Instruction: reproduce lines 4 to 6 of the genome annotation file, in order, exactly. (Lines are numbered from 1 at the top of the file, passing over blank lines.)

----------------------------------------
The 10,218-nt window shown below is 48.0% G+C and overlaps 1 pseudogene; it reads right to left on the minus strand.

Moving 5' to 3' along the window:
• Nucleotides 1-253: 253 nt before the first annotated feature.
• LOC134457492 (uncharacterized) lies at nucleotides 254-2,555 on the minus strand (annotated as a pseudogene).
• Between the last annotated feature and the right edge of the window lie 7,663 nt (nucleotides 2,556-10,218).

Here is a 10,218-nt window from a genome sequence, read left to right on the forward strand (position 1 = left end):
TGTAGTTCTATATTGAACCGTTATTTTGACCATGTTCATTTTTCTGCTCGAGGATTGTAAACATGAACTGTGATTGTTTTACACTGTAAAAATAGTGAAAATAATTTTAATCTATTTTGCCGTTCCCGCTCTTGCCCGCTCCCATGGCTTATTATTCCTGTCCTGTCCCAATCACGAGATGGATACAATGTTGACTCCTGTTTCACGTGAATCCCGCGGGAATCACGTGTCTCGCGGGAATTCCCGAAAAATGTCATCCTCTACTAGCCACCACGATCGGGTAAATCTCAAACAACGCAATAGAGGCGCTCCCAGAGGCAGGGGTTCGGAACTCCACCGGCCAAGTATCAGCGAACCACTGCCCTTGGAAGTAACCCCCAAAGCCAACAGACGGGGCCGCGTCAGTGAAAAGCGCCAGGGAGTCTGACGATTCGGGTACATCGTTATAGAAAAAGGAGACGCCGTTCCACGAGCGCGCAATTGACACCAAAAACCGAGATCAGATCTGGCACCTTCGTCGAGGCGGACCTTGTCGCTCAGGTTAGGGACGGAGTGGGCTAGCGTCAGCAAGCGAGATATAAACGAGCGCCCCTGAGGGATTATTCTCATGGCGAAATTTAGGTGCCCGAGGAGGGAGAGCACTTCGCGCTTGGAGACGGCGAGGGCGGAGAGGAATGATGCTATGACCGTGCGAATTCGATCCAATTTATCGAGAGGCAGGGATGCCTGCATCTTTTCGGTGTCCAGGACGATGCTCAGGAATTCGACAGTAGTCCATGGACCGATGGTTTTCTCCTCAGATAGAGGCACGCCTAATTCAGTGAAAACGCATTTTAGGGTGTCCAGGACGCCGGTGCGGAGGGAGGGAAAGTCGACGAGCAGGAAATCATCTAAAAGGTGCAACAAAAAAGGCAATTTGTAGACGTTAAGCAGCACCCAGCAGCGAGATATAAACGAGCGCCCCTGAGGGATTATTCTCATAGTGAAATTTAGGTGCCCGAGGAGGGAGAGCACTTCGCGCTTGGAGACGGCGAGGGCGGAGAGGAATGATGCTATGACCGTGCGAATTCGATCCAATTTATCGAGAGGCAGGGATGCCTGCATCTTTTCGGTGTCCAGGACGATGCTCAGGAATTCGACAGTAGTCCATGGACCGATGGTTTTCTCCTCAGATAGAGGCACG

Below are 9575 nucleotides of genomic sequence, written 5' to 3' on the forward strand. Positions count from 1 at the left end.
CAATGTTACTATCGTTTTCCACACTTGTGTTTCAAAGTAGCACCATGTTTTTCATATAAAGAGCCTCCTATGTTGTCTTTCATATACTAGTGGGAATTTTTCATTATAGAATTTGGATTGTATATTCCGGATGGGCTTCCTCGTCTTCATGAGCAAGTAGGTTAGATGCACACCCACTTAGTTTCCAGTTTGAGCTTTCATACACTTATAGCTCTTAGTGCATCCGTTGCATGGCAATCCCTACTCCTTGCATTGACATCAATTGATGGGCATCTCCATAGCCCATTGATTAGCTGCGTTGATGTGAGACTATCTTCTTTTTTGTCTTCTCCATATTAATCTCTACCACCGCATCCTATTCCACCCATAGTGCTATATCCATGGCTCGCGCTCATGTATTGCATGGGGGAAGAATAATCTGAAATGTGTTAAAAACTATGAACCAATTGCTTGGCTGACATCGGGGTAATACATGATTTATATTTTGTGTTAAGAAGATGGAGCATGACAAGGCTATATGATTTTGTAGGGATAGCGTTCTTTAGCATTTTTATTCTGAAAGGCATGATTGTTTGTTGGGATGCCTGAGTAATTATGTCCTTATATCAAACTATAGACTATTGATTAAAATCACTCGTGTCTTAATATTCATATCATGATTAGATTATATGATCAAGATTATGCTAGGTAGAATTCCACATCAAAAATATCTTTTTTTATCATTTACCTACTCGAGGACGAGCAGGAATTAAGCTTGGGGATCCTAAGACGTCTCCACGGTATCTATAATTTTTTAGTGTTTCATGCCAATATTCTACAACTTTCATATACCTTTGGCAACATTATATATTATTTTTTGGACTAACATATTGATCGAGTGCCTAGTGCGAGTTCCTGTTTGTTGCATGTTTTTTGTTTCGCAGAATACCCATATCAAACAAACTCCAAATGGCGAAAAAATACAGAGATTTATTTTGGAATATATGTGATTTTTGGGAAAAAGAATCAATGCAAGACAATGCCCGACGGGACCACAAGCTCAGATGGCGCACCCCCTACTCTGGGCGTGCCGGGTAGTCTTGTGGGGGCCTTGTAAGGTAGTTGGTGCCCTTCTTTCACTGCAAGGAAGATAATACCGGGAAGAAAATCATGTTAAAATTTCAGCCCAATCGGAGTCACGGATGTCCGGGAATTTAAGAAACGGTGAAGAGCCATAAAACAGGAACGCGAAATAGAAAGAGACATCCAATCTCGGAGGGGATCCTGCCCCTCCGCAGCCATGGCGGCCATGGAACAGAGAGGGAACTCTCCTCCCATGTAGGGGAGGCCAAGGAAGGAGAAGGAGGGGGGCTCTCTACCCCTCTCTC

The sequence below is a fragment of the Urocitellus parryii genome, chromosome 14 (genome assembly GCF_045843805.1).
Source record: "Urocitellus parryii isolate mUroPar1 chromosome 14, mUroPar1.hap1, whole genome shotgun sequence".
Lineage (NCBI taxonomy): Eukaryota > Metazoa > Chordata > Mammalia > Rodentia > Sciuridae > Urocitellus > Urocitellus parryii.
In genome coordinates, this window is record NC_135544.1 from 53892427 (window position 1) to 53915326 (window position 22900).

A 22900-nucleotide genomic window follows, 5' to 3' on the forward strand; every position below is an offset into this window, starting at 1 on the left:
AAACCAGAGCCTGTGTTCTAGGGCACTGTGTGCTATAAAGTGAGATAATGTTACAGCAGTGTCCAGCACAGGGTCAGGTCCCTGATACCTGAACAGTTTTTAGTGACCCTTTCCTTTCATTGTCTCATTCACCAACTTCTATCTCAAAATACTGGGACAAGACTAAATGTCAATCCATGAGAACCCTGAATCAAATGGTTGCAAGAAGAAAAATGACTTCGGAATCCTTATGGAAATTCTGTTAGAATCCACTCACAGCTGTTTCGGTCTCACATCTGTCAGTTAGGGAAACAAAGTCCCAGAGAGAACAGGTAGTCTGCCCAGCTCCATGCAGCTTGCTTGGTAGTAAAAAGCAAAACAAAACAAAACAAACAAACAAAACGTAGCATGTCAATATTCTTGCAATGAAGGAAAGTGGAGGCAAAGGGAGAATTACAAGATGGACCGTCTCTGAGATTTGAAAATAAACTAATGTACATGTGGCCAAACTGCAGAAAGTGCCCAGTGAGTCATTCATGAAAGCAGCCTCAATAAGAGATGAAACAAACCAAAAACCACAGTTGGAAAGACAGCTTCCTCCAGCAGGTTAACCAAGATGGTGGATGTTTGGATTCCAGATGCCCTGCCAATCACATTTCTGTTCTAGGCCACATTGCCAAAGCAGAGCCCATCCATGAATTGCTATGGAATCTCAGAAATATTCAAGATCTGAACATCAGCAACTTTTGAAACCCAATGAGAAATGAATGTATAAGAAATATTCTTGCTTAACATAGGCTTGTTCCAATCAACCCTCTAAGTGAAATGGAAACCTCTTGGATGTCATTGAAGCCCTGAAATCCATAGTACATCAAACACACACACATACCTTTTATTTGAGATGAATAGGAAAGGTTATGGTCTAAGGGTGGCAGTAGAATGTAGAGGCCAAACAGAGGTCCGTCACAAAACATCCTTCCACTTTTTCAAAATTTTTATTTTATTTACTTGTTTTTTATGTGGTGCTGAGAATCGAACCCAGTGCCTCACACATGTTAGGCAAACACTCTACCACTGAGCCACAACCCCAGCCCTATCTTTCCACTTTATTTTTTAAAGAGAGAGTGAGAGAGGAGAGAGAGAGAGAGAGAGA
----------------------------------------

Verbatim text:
• LOC134457492 (uncharacterized) lies at nucleotides 254-2,555 on the minus strand (annotated as a pseudogene).
• Between the last annotated feature and the right edge of the window lie 7,663 nt (nucleotides 2,556-10,218).

Here is a 10,218-nt window from a genome sequence, read left to right on the forward strand (position 1 = left end):